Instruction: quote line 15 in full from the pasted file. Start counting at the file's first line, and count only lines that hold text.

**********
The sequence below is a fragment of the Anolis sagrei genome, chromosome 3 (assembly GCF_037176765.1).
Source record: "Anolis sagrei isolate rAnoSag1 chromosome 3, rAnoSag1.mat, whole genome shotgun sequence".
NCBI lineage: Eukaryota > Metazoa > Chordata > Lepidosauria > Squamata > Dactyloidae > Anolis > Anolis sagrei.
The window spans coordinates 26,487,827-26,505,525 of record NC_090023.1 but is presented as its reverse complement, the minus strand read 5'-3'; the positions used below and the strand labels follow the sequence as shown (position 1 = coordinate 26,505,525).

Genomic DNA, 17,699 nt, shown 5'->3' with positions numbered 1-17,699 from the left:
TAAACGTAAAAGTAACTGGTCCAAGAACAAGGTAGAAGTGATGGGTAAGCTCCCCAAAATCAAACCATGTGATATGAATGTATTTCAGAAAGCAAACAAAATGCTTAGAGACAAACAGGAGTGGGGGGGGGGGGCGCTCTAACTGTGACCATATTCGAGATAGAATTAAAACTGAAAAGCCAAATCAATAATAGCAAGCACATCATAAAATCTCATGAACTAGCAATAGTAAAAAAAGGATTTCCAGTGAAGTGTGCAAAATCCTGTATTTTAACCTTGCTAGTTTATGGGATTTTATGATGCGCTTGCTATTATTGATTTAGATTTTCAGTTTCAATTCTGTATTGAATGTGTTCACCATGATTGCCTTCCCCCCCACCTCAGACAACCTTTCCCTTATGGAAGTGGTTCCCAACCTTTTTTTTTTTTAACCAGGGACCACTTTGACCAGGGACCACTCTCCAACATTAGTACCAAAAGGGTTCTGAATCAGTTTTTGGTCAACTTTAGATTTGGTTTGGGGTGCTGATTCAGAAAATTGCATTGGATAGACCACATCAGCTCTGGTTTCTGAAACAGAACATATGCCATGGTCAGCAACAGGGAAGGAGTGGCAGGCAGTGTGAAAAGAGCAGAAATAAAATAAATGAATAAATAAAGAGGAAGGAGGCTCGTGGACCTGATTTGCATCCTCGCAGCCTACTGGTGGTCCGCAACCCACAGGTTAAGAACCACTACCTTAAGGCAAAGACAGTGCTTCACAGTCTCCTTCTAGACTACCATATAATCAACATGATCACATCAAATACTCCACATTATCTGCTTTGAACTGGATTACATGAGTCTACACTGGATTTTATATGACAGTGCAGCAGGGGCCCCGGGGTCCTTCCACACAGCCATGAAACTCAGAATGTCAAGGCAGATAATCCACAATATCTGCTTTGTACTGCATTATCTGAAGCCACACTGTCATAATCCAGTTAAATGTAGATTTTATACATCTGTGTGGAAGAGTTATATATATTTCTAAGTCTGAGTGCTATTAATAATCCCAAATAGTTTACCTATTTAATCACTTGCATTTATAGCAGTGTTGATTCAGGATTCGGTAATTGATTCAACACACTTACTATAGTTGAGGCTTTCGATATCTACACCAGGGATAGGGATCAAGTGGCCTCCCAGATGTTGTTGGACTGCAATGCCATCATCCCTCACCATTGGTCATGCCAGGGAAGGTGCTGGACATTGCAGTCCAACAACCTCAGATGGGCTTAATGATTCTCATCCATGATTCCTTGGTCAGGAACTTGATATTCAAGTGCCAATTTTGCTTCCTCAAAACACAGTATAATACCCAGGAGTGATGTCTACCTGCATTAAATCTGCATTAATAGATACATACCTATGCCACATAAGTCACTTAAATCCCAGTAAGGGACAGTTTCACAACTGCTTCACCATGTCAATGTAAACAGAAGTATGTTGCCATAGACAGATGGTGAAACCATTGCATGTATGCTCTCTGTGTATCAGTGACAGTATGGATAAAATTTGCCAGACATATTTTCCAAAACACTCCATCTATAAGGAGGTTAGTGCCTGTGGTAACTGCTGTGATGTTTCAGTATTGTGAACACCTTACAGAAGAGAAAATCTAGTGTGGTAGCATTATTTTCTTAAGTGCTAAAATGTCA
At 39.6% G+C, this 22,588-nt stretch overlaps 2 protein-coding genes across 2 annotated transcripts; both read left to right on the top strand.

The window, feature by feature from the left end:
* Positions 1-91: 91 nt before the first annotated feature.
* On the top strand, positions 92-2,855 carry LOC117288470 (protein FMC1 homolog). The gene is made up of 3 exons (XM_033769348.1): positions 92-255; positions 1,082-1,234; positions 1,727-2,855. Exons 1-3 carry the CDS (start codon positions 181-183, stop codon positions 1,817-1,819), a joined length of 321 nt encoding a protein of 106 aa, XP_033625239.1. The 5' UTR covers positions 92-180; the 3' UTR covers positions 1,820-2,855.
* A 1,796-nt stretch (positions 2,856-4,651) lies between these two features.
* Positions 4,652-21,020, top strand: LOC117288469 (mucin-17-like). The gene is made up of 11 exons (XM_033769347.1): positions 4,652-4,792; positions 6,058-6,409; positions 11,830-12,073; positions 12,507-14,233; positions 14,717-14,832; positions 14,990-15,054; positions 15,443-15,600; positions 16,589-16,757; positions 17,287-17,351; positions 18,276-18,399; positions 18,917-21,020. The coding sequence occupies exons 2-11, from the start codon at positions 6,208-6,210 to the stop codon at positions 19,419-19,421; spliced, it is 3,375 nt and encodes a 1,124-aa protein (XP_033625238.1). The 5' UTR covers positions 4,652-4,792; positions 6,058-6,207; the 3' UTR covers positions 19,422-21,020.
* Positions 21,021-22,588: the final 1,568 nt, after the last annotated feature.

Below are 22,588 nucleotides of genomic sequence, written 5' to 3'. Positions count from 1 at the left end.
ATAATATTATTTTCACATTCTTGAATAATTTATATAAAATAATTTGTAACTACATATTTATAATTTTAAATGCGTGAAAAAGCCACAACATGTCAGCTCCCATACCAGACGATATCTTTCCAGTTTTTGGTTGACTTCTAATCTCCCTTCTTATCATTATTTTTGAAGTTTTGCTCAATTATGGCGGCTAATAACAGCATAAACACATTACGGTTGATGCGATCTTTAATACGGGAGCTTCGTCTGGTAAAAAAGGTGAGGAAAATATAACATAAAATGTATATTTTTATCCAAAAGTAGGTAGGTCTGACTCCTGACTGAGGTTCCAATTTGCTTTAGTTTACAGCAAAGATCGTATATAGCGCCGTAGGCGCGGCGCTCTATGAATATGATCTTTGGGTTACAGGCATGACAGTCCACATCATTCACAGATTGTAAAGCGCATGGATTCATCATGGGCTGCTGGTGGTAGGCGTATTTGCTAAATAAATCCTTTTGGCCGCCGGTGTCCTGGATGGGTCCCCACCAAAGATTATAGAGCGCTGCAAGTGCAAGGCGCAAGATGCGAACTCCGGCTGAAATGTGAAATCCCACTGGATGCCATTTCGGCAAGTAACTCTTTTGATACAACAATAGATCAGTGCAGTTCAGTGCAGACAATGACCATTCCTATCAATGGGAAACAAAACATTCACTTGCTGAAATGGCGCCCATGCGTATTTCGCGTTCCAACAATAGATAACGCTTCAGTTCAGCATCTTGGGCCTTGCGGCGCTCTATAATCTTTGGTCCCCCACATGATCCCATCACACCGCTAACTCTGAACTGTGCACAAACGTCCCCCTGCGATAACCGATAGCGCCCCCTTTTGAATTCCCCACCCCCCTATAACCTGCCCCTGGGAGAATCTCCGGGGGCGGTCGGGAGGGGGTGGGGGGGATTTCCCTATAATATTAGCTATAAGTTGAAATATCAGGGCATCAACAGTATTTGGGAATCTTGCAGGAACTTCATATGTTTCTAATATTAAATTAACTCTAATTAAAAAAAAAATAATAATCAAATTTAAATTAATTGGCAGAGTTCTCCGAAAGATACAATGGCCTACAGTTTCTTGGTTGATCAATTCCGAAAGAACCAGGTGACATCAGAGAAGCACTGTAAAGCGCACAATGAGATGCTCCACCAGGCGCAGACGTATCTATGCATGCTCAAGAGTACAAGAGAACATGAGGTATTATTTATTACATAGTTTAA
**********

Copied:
ATAATATTATTTTCACATTCTTGAATAATTTATATAAAATAATTTGTAACTACATATTTATAATTTTAAATGCGTGAAAAAGCCACAACATGTCAGCTCCCATACCAGACGATATCTTTCCAGTTTTTGGTTGACTTCTAATCTCCCTTCTTATCATTATTTTTGAAGTTTTGCTCAATTATGGCGGCTAATAACAGCATAAACACATTACGGTTGATGCGATCTTTAATACGGGAGCTTCGTCTGGTAAAAAAGGTGAGGAAAATATAACATAAAATGTATATTTTTATCCAAAAGTAGGTAGGTCTGACTCCTGACTGAGGTTCCAATTTGCTTTAGTTTACAGCAAAGATCGTATATAGCGCCGTAGGCGCGGCGCTCTATGAATATGATCTTTGGGTTACAGGCATGACAGTCCACATCATTCACAGATTGTAAAGCGCATGGATTCATCATGGGCTGCTGGTGGTAGGCGTATTTGCTAAATAAATCCTTTTGGCCGCCGGTGTCCTGGATGGGTCCCCACCAAAGATTATAGAGCGCTGCAAGTGCAAGGCGCAAGATGCGAACTCCGGCTGAAATGTGAAATCCCACTGGATGCCATTTCGGCAAGTAACTCTTTTGATACAACAATAGATCAGTGCAGTTCAGTGCAGACAATGACCATTCCTATCAATGGGAAACAAAACATTCACTTGCTGAAATGGCGCCCATGCGTATTTCGCGTTCCAACAATAGATAACGCTTCAGTTCAGCATCTTGGGCCTTGCGGCGCTCTATAATCTTTGGTCCCCCACATGATCCCATCACACCGCTAACTCTGAACTGTGCACAAACGTCCCCCTGCGATAACCGATAGCGCCCCCTTTTGAATTCCCCACCCCCCTATAACCTGCCCCTGGGAGAATCTCCGGGGGCGGTCGGGAGGGGGTGGGGGGGATTTCCCTATAATATTAGCTATAAGTTGAAATATCAGGGCATCAACAGTATTTGGGAATCTTGCAGGAACTTCATATGTTTCTAATATTAAATTAACTCTAATTAAAAAAAAAATAATAATCAAATTTAAATTAATTGGCAGAGTTCTCCGAAAGATACAATGGCCTACAGTTTCTTGGTTGATCAATTCCGAAAGAACCAGGTGACATCAGAGAAGCACTGTAAAGCGCACAATGAGATGCTCCACCAGGCGCAGACGTATCTATGCATGCTCAAGAGTACAAGAGAACATGAGGTATTATTTATTACATAGTTTAA